For virtually any genre that's well lit and involves slowly moving subjects, you could probably have little issue getting excellent pictures with that camera or the original 5D. However, there are definitely genres (like sports and wildlife, like you said) where your gear can make an enormous difference in your keeper rate.

Eric Robinson's picture

Sometimes gear can be an issue and result in lost or sub par images. Also it depends on what you are looking for in your final image. I had a non native lens plus adaptor that worked up to a point. As I became more adept, though far from expert, in wildlife photography I found the time for the autofocus to kick in unacceptable in that I was loosing quite a few shots which led to frustration. Plus the way the lens achieved it’s focal length by extending its overall length I found took, a few at times, extra crucial seconds. One ultimately has to trust ones gear. Now I happed to shoot a lot of macro images and put deep front to back sharpness as the ultimate prize. I use many photo stacked images to yield one shot. Would I use a reversed 50mm lens in preference to my 90mm macro?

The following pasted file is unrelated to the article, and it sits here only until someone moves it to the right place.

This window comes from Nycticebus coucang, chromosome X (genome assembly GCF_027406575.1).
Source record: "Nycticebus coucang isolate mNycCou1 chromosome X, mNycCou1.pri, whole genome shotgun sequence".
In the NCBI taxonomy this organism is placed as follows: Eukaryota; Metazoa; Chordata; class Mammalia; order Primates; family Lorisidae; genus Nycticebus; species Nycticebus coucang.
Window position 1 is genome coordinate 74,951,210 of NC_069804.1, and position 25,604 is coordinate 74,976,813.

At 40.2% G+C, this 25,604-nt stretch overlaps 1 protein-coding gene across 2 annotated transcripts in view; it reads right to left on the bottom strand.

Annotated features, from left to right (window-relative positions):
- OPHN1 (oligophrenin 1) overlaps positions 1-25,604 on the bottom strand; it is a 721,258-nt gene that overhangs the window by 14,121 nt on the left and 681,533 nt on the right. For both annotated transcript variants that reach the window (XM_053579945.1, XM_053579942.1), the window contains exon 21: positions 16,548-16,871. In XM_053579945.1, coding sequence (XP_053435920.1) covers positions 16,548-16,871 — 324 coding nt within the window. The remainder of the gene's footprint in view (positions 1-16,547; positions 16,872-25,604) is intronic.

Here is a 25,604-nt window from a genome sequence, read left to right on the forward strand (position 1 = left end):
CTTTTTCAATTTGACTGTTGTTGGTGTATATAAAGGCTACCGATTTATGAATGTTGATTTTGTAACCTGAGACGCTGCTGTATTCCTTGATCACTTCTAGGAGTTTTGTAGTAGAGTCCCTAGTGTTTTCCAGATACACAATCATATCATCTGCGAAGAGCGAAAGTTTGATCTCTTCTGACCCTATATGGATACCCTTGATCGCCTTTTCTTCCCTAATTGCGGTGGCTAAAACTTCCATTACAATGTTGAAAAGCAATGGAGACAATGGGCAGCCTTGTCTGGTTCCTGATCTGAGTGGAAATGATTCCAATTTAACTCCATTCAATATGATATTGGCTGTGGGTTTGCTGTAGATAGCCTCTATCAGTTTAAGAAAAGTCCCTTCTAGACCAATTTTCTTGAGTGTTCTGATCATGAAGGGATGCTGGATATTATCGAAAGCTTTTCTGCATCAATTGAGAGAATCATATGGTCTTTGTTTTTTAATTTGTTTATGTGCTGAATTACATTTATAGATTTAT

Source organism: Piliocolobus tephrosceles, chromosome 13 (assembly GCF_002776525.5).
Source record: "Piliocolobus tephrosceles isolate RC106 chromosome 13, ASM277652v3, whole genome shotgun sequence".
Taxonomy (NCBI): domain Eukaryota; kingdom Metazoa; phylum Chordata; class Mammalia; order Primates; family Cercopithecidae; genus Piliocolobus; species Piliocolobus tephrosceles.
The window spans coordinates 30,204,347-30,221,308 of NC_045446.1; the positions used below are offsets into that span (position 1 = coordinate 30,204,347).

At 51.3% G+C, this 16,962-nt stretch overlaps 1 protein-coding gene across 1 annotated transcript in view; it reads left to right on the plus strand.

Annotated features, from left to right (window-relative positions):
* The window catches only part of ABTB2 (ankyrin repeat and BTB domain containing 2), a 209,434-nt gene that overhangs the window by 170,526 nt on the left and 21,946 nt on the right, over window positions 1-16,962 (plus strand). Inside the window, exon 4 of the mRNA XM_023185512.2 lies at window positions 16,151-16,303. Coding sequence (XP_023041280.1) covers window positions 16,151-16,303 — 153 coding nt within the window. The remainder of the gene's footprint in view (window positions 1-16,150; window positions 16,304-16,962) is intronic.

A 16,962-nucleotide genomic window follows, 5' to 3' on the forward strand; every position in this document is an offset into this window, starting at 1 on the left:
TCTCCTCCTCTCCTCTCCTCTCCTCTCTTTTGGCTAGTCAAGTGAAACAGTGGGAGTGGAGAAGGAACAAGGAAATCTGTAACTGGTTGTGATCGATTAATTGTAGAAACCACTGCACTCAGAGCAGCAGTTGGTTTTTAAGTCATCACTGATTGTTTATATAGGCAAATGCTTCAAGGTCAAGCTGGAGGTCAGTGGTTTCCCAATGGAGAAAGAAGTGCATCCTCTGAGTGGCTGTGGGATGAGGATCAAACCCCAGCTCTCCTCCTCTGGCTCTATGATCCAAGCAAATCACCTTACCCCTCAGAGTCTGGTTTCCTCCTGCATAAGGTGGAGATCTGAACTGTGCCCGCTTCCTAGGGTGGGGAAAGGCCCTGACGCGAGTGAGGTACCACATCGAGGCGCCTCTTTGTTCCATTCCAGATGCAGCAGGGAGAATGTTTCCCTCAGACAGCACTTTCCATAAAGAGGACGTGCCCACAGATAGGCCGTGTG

I think for the casual photographer or snapper gear is not an issue. For those that are after perfection or as near as they can get, gear matters. I know it falls into the diminishing law of returns but sometimes to achieve that last few percentage points of quality, It’s a bullet that needs to be bit.

Stuart C's picture

You should take a look at the overall winner of this renowned Landscape competition, this is the definition of what the people mean when they say gear doesn’t matter. Shot with a Nikon D3200 and AF-P 10-20 budget zoom lens, total cost, around £350.

https://www.lpoty.co.uk/gallery/2020/2020-gallery

I think trying to tag the term onto something like wildlife photography which is largely based on huge expensive telephoto lenses (and possibly the most gearhead oriented genre anyway) is kind of missing the point.

Eric Robinson's picture

Ask a sports photographer if their camera that shoots 10fps is good enough when the person standing next to them shoots 20!

David Albert's picture